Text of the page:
No matter how successful an email program, how engaging, relevant and timely you think your communications are, over time all email programs will have consumers who no longer want to interact with your brand. Some research suggests that up to 60% of the average consumer list will become inactive after 6 months. What you do about this is a matter of quite hot debate within the email community.
Do you stop sending to the truly disengaged? From one perspective having inactive on your list distorts engagement figures and can have negative impact on the impression of success within an organisation and potential deliverability problems but on the other hand there is a branding effect that is seen when even supposedly disengaged customers have greater engagement with the brand because they see the email in their inbox
The reasons that consumers churn according to Marketing Sherpa range from lack of relevance & too much email at the top through to change of circumstances. The varying reasons will require slightly different tactics to deal with. So here are some top tips in creating a successful reactivation program
1. The first issue to deal with is who to actually reactivate. There is no black and white definition of lapsed customers, however by undertaking some basic recency-frequency (RF) analysis you should be able to see a pretty clear drop off in opens and clicks and put a stake in the ground around what is lapsed for your particular population.
2. As a more advanced tactic I would recommend adding, where possible the monetary element. Logic would dictate that if someone used to not only be engaged with your communication program but was also one of your highest spenders then it worth more effort to get them to re-engage.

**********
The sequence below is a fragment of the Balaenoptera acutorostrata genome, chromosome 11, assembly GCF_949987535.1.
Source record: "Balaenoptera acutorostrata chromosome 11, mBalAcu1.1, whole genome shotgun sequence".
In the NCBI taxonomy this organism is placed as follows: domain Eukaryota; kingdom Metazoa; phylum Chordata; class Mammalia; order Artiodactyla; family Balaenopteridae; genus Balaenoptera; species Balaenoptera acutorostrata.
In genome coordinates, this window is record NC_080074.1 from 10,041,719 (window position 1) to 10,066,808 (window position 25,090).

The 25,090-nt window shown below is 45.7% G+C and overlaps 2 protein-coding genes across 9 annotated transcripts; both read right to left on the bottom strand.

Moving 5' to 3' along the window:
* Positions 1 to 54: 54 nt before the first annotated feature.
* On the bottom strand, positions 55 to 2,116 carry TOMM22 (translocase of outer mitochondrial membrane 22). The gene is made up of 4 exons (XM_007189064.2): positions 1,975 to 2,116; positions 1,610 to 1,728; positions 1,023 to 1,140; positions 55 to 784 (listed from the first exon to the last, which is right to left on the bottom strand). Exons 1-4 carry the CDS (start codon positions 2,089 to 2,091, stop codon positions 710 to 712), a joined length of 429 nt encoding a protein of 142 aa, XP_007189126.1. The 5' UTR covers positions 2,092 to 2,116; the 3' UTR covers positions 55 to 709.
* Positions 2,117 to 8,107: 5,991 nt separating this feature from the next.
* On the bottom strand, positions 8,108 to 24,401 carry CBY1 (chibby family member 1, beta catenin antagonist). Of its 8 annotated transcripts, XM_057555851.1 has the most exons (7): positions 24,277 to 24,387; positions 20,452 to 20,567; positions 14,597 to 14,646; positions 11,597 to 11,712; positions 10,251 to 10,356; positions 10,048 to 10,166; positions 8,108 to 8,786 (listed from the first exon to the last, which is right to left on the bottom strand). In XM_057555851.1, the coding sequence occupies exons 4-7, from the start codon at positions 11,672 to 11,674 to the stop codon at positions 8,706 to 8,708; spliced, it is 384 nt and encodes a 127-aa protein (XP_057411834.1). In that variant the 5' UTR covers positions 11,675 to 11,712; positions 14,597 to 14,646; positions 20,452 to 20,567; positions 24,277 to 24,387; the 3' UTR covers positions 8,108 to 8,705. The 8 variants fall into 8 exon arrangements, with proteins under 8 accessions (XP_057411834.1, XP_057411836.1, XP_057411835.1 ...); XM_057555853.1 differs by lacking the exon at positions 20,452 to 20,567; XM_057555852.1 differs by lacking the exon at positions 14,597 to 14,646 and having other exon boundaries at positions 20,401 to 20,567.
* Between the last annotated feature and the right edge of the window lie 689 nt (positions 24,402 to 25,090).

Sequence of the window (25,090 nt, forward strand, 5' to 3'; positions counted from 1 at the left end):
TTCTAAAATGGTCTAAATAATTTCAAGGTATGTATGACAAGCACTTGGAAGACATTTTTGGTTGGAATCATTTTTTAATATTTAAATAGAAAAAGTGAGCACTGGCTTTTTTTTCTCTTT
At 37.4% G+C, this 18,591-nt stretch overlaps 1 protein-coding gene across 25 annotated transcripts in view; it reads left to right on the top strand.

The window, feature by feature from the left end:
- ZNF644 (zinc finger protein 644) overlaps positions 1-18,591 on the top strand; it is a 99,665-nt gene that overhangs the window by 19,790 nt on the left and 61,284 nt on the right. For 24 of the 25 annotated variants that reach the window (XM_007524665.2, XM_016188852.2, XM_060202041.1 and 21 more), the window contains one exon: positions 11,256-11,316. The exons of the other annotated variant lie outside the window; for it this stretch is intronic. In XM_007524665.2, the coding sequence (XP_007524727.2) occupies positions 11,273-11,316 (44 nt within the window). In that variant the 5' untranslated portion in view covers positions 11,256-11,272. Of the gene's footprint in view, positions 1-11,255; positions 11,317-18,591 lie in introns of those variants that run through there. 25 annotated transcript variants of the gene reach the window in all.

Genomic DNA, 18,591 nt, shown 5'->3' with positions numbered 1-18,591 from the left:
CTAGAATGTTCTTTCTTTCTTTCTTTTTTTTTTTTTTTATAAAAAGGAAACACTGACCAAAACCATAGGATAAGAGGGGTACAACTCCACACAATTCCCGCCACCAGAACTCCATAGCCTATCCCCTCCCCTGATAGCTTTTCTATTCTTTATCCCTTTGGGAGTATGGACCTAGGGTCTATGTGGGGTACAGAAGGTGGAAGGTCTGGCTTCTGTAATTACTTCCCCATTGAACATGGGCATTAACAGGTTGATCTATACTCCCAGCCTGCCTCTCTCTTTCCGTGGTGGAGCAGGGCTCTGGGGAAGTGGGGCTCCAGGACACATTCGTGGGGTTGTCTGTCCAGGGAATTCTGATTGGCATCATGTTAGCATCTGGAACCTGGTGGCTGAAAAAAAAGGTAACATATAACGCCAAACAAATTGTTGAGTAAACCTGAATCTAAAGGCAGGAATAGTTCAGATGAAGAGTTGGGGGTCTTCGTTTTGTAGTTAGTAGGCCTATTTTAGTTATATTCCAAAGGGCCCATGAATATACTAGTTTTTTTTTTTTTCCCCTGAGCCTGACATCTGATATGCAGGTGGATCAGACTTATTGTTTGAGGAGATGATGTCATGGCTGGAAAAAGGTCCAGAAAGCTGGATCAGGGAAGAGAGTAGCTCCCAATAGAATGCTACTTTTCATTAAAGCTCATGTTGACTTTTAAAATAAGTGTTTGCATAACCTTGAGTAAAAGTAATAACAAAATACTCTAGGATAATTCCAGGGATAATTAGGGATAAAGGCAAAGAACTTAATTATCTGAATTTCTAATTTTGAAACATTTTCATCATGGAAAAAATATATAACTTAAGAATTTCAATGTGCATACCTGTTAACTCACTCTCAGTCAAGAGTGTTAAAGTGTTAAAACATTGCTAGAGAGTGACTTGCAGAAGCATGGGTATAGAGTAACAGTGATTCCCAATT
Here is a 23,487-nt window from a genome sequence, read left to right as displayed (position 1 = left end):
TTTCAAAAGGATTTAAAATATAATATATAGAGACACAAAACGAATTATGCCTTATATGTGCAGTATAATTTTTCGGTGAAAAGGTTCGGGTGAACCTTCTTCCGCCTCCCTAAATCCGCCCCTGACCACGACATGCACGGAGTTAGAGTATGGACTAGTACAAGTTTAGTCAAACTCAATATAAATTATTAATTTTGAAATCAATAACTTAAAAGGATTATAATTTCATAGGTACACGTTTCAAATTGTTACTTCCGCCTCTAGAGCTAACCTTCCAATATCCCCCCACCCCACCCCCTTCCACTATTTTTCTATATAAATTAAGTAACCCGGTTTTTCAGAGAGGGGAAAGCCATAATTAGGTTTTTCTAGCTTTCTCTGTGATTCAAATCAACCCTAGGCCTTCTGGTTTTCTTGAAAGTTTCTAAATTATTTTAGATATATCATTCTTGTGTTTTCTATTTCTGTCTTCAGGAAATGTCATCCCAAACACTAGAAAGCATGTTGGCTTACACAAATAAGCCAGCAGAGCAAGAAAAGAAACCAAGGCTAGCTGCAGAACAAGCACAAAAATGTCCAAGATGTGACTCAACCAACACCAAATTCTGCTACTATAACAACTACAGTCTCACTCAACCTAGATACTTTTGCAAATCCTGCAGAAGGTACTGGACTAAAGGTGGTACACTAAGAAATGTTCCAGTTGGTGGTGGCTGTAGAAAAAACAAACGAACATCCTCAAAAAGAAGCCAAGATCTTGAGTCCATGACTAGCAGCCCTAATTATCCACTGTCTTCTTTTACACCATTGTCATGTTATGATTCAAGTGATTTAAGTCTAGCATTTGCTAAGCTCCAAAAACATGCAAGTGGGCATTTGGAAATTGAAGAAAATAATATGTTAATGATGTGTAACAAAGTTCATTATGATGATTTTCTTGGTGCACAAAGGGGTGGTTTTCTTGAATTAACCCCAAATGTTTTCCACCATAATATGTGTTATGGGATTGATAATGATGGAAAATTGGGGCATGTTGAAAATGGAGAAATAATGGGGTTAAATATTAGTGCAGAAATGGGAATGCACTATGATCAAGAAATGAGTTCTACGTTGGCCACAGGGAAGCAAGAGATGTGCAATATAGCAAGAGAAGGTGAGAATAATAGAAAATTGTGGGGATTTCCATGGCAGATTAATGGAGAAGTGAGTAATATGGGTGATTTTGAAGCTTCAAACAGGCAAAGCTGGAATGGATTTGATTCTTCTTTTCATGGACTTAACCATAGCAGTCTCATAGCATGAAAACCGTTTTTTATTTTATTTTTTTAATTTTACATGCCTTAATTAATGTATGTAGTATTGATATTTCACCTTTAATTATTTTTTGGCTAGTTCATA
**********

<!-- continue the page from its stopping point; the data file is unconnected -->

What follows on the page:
3. Also remember that you should always split out those that have never engaged vs those that are truly lapsed since the methods of reactivation and indeed the value to your organisation will be very different
4. Stop sending regular mailing to the reactivation segment. In this way it will be clear that if these people do start to respond it is due to re-engagement activity
5. Unfortunately there is also no hard and fast rules for getting a particular population to re-engage to it will require you to test various techniques to see what works for you. Promotion / giveaways, increased value exchange, garnering feedback are all valid and useful techniques.
6. Testing a variety of offers as well as approaches is also recommended. 2 for 1 offer / or X % discount / additional gift with purchase) have all been successful for a published client because within the target reactivation groups there was quite a wide variety of different profiles
7. The reactivation process should be built around highly interactive experiences – Sun Microsystems for example drove their inactives to a highly interactive and personalised preference centre (see my previous DMA blog article on tips for developing a preference centre) other clients to exclusive online content. It is a chance to renew the value exchange promise with the customer.
8. In thinking about goals and measurement. Firstly ensure that you have a control cell so that you can accurately measure any incremental lift from the campaign. From an expectation perspective it is should be considered incremental rather than step change. In our experience 5% reactivation should be seen as a good result
9. Email lists need a holiday – temporary suspension or resting – can sometimes offer excellent results as shown across a number of clients. One client for example suppressed a group of non clickers for 4 weeks and then when that group received an anniversary sale email they outperformed the control cell by over 5%
Email addresses are a very valuable asset that you spent lots of money collecting, permissioning and building engagement. Not withstanding the long held belief that it costs 5-10x to acquire new customers as to retain existing customers can you afford not to focus on reactivation?